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Thousands of Burundian Refugees’ Children Join Rwanda Schools, Report

Thousands of children of Burundian refugees in Rwanda have been integrated into Rwandan schools, according to the Rwanda humanitarian situation report released by the United Nations Children’s Fund (UNICEF).


The report that was released to the media on Thursday indicates that about 19,422 students are enrolled in Primary One to Secondary Six grades in the Rwandan schools across the country.

Since July last year, all Burundian children of school-going age started going through a five-month induction programme aimed at acquainting them with the Rwandan education system before starting school this year.

Speaking to reporters on Thursday, Antoine Ruvebana, permanent secretary of Rwanda ministry of disaster management and refugee affairs said that all school-age Burundi refugee children have been enrolled in the Rwandan schools.

"Education is considered to be an essential component for the quality of life. These children deserve quality life; they are supposed to be in schools not in refugee camps," he noted.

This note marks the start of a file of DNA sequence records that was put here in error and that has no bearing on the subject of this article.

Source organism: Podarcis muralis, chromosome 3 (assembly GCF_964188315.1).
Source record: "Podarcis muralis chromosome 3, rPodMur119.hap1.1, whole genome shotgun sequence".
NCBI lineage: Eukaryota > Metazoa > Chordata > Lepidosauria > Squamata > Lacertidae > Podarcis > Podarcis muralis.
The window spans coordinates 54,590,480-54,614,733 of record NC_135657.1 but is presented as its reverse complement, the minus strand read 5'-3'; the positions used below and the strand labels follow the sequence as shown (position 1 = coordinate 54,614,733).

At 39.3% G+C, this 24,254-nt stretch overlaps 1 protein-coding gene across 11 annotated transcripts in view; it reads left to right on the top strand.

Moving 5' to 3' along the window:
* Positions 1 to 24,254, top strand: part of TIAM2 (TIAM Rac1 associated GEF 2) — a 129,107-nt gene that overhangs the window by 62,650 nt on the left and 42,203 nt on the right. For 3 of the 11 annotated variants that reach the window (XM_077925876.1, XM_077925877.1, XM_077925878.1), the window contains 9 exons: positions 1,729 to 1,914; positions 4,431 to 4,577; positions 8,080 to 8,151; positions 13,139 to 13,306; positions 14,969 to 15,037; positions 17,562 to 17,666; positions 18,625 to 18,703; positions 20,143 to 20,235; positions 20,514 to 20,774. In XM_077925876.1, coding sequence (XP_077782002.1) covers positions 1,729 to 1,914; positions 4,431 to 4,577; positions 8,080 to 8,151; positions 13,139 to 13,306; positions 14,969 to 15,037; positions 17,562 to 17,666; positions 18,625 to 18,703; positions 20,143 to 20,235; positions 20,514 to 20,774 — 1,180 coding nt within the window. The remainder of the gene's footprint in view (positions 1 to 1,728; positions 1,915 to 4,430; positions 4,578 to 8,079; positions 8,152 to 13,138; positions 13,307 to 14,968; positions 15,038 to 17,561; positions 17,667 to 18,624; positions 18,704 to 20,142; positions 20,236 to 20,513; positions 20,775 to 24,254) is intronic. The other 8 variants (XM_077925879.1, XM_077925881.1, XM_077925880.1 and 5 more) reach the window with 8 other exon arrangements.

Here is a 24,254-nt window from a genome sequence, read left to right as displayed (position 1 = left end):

Antoine Ruvebana, permanent secretary of Rwanda ministry of disaster management and refugee affairs.

Ruvebana stated that increased funding and cooperation is needed to ensure that all refugee children are able to access educational opportunities.

Refugees are entitled to inclusive and quality education as stated by the 1951 Geneva Convention Relating to the Status of Refugees, and the new UN Sustainable Development Goals.

According to UNICEF report, inadequate teaching and learning materials and the capacity of teachers remain key challenges.

The report further says that the total number of Burundian refugees in Rwanda has increased to 76,603 with about 48,450 of them living in Mahama camp, Bugesera district, Eastern province.

UNICEF says that cases of severe acute malnutrition among children aged 6-59 months living in the refugee camps continue to decline, with currently only 51 children are undergoing treatment.

"The number of unaccompanied children is gradually decreasing as 62 out of 813 unaccompanied children have been reunified with their families or relatives in the camp," reads the UN agency report.

According to the findings, 48 percent of Burundi Refugees in Rwanda are children.

The report says that UNICEF needs 3.4 million U.S dollars to cover the Burundi refugee crisis funding gap.

By Robert Muriisa.

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